Saturday, August 2, 2008

The Canterbury Blues

OK...again with the "things". I've been reading, and trying as best as my brain can decipher, what all is this "fourth draft" coming out of the Lambeth conference, and what does it really mean for me, simple little lay lesbian in the hot and humid city of Tallahassee.

The portion that gives me the greatest pause, as I noted in my previous entry, is the continuation of the Windsor Report 110 which places a moratoria on same-sex blessings, ordination of openly-gay people, and incursions by outside bishops into the USA and Canada. For a really good analysis of this particular part...go look at Rev. Susan Russell's call-and-response about The Wheels on the Bus. She captures well the frustration of the LGBT faithful, and certainly what I was feeling as I scanned through the "fourth draft" of the Reflections paper from Lambeth.

All of this coming on a day where, again, the Daily Office readings, I think, do a better job of articulating God's message to anyone paying attention to God. The gospel reading was from Matthew 28...which ends with the greatest "comfort language" I've run into in all of scripture:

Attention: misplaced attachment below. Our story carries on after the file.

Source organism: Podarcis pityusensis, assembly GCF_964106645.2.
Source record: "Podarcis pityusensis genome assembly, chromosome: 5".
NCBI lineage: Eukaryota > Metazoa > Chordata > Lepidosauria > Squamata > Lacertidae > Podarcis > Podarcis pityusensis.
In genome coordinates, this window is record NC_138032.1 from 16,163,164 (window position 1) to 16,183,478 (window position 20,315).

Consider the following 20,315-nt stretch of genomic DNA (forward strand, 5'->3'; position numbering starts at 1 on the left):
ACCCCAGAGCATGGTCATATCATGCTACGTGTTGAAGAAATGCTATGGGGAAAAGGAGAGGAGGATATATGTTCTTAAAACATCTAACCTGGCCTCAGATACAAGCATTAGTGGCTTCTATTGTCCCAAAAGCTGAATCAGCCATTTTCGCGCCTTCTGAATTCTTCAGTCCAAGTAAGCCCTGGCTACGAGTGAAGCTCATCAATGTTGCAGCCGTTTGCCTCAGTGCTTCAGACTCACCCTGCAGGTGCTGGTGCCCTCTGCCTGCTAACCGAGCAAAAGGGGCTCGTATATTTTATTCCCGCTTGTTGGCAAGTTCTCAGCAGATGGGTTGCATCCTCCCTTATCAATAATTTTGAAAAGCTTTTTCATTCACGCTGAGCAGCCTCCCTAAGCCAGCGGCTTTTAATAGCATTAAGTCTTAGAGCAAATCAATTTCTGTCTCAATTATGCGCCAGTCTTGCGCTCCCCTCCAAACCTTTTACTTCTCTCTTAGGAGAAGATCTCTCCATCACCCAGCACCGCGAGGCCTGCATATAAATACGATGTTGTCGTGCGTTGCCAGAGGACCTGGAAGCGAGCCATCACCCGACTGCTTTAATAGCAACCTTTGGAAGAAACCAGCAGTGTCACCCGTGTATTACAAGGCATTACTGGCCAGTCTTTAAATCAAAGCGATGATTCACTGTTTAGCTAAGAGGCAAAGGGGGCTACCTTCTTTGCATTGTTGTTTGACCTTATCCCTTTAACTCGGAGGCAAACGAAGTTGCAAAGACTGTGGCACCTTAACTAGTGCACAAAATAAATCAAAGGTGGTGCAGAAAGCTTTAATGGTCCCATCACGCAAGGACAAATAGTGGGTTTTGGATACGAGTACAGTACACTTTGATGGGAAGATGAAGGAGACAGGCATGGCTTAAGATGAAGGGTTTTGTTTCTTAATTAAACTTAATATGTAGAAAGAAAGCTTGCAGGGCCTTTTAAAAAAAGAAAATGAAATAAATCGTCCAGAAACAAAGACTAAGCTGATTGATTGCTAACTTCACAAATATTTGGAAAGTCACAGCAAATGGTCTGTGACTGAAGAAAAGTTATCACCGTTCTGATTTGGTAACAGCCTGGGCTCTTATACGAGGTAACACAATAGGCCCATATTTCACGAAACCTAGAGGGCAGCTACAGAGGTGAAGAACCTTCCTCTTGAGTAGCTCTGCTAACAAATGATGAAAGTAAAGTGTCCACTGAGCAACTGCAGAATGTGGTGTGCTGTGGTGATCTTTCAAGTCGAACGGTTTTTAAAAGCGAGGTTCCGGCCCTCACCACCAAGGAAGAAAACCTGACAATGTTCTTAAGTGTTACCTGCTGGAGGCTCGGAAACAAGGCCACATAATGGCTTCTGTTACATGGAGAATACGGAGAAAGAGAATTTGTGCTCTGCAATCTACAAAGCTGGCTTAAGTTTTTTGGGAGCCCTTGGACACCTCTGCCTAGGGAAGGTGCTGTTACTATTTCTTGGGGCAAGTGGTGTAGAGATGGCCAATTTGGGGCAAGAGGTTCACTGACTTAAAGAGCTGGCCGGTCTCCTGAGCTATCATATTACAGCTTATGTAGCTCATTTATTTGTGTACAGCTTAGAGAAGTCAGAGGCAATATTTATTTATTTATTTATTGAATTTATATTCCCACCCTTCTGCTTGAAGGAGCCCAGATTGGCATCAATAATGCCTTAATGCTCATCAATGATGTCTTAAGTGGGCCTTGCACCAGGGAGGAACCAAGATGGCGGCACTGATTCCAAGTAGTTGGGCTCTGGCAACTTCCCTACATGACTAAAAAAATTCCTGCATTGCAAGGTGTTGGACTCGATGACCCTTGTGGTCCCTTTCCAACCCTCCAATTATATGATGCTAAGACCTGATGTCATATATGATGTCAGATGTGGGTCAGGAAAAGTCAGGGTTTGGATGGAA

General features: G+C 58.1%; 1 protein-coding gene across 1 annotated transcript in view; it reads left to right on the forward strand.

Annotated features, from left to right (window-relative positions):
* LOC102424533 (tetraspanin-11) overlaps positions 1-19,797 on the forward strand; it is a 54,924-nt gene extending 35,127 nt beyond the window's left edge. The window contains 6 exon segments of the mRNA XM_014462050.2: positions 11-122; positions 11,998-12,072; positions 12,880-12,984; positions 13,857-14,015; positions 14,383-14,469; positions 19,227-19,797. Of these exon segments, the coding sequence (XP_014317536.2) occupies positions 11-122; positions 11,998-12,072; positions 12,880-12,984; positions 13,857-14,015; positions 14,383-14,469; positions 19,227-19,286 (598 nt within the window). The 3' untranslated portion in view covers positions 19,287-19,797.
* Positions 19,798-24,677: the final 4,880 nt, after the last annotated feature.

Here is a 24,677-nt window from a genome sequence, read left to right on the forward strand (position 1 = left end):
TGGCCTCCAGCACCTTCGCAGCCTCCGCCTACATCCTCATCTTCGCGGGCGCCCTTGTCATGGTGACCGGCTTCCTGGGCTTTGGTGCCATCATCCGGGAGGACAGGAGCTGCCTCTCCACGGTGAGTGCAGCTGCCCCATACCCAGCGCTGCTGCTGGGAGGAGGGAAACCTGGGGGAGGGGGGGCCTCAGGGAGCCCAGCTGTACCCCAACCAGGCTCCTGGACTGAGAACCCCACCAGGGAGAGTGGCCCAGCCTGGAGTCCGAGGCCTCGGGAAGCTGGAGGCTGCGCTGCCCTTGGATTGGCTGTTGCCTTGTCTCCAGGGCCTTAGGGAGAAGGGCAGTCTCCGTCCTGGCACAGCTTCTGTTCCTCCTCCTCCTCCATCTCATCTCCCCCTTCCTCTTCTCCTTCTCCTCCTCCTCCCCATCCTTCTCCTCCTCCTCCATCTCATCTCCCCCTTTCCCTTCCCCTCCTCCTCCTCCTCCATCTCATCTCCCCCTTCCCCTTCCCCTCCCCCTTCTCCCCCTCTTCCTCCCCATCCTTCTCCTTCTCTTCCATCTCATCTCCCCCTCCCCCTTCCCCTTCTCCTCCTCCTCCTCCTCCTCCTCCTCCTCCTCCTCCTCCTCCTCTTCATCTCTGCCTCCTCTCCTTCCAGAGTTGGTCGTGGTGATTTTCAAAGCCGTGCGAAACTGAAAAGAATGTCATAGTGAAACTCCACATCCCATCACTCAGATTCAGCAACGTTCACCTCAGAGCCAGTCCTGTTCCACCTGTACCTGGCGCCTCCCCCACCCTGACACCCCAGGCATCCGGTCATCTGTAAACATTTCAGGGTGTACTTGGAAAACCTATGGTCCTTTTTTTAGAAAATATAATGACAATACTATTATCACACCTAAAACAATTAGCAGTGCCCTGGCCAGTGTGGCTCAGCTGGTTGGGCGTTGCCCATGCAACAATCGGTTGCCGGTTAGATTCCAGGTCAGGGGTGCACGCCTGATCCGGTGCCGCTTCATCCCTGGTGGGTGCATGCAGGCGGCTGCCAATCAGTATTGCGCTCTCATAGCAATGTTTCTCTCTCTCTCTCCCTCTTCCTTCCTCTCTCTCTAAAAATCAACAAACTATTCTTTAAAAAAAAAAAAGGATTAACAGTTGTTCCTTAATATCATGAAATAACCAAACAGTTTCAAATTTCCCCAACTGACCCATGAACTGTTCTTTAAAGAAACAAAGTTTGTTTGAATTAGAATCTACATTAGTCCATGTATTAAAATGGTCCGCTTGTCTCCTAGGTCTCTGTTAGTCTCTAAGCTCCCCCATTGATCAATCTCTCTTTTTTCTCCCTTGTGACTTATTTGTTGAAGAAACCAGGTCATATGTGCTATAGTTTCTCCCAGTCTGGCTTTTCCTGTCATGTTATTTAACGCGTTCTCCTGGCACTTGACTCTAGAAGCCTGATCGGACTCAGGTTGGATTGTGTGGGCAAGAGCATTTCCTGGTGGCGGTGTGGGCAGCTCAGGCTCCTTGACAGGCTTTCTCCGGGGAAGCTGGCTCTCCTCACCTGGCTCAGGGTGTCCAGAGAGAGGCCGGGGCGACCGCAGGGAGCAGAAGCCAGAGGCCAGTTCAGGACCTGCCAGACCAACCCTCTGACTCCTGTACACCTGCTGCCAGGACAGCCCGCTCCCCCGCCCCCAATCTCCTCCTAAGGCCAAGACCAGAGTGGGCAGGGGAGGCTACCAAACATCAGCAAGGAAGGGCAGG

And remember, I am with you always, to the end of the age.

"You" is me. "You" is Rt. Rev. Gene Robinson. "You" is Rt. Rev. Gregory Venables. "We" just need to trust in that. "We" need to quit the addiction to who has more authority on the Word of God and being right. And "We" need to stop looking for ways to have winners and losers to hold a Communion together. "We" must let God work his purpose out...and if his purpose is to bring lesbian and gay people back into the church, then so be it.

In Acts 2, the Holy Spirit sweeps in and gets the talking party started amongst the disciples. Those witnessing this event think they've stumbled upon a bunch of drunken Galileans. And then Peter, in an act of courage, stands up and professes that Jesus of Nazareth is the Lord and Messiah. In many ways, I have often hoped that our bishops of the Episcopal Church would do much the same for their LGBT faithful; have the courage to profess that we are a part of God's plan for this communion. Here's hoping they do it.

1 comment:

Anonymous said...

You didn't get quite what you wanted but it could have been a lot worse, so let's see how we handle it here. The Presiding Bishop whom you admire seems to think the AOC did all right. I think we have a great deal of discussion in front of us.